Bitcoin sinks as website suddenly eliminates South Korean exchange rates from estimations

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Bitcoin has sunk after website CoinMarketCap removed prices from South Korean exchanges from its calculations of digital currency rates without any warning, resulting in a steep drop in all virtual coins they track.

CoinMarketCap shows real-time prices and market capitalisations for more than 1,300 cryptocurrencies and is widely followed by market participants. The exclusion of data from South Korean exchanges, where virtual currencies trade at a wide premium, sowed confusion and triggered a broad selloff.

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“Every crypto is priced at a 30 per cent premium in South Korea,” said Greg Dwyer, head of business development at cryptocurrency derivatives exchange BitMex.

“By removing that, it looks like the market cap fell by 30 per cent and so people rushed to sell because they’re not sure what’s happening.

At 10:30am, bitcxoin is fetching at $US14,930 on the Luxembourg-based Bitstamp exchange. It fell to a one-week low below $US14,000.

Analysts said bitcoin was also undermined by news earlier in the session that South Korean financial authorities were inspecting six local banks that offer virtual currency accounts to institutions.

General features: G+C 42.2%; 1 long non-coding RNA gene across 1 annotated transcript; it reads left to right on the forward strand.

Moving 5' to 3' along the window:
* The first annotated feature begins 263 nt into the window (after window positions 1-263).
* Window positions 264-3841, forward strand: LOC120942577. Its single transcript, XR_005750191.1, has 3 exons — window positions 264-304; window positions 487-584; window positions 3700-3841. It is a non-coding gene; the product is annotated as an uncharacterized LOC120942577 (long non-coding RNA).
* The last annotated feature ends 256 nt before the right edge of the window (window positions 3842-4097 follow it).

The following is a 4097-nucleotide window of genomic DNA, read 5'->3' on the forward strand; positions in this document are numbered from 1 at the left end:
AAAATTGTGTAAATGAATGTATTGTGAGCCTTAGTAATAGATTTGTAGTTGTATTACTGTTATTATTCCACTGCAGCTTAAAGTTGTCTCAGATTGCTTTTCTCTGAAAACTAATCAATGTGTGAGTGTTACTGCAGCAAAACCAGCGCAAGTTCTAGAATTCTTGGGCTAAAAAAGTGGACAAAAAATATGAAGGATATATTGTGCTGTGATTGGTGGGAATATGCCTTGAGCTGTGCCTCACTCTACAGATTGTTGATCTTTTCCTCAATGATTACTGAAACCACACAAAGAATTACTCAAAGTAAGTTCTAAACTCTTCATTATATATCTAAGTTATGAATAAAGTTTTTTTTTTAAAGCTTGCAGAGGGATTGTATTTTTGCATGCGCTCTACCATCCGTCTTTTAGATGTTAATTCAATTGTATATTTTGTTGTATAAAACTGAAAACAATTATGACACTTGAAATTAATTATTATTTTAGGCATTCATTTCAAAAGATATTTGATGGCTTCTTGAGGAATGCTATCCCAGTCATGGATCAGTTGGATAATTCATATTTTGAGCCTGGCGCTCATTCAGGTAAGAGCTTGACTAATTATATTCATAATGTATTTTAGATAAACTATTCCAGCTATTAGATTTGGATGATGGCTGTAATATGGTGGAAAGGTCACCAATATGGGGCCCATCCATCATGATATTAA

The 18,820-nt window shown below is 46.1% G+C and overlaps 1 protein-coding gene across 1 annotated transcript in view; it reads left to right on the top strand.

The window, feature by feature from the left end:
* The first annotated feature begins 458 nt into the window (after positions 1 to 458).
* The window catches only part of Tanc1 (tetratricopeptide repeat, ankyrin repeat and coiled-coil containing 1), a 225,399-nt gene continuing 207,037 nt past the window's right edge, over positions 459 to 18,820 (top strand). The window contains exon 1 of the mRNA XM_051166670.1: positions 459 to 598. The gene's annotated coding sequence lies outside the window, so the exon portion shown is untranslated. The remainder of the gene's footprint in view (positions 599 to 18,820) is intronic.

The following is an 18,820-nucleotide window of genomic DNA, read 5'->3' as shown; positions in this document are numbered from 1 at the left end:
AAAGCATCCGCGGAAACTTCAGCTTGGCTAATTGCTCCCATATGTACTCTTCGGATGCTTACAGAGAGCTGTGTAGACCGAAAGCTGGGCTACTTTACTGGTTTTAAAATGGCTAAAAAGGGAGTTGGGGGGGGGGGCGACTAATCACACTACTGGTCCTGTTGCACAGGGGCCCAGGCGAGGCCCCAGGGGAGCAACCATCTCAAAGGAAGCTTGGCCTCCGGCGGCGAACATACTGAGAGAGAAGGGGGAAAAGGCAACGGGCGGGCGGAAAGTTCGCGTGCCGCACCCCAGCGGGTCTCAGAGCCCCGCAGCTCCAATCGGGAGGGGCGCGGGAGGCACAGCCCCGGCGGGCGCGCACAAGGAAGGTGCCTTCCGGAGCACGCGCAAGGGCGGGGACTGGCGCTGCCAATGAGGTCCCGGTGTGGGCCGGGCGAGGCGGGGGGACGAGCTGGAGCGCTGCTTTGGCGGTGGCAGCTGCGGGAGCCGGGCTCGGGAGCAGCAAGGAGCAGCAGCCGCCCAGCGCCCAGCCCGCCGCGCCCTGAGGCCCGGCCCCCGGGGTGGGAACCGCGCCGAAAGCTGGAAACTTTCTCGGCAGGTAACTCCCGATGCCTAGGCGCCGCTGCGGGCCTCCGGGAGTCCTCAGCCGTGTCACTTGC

Market participants said CoinMarketCap removed data without any explanation from three of the largest South Korean exchanges: Bithumb, Coinone, and Korbit.

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CoinMarketCap was not immediately available to comment on its move.

Bitcoin / Bitcoins. Generic. Photo by?Steve Heap. Stack of bitcoins with gold background with a single coin facing the ...
Bitcoin / Bitcoins. Generic. Photo by?Steve Heap. Stack of bitcoins with gold background with a single coin facing the camera in sharp focus with shading on the icon letter B on the face of the bit coin. Stock photo ID: 616226957 Photo: Shutterstock

Cryptocurrency prices tend to be much higher on South Korean exchanges because of huge demand and monetary restrictions in that country, analysts said.

“South Korea has always had a premium because it’s very difficult to get cash out of the country,” said Dwyer. “Anyone looking to take advantage of an arbitrage in South Korea needs to do it with fiat currencies.”

Ripple’s currency XRP fell more than 30 per cent on the day, after hitting an all-time peak of around $US3.84. In 2017, XRP soared 35,000 per cent, surpassing bitcoin’s surge of around 1,500 per cent.

Traders said XRP was the most severely affected by CoinMarketCap’s removal of South Korean prices because it was trading at a 50 per cent premium in that country.

Ripple is a US-based provider of blockchain-based banking payments and it created XRP to facilitate cross-border payments and institutional settlement in seconds.

Reuters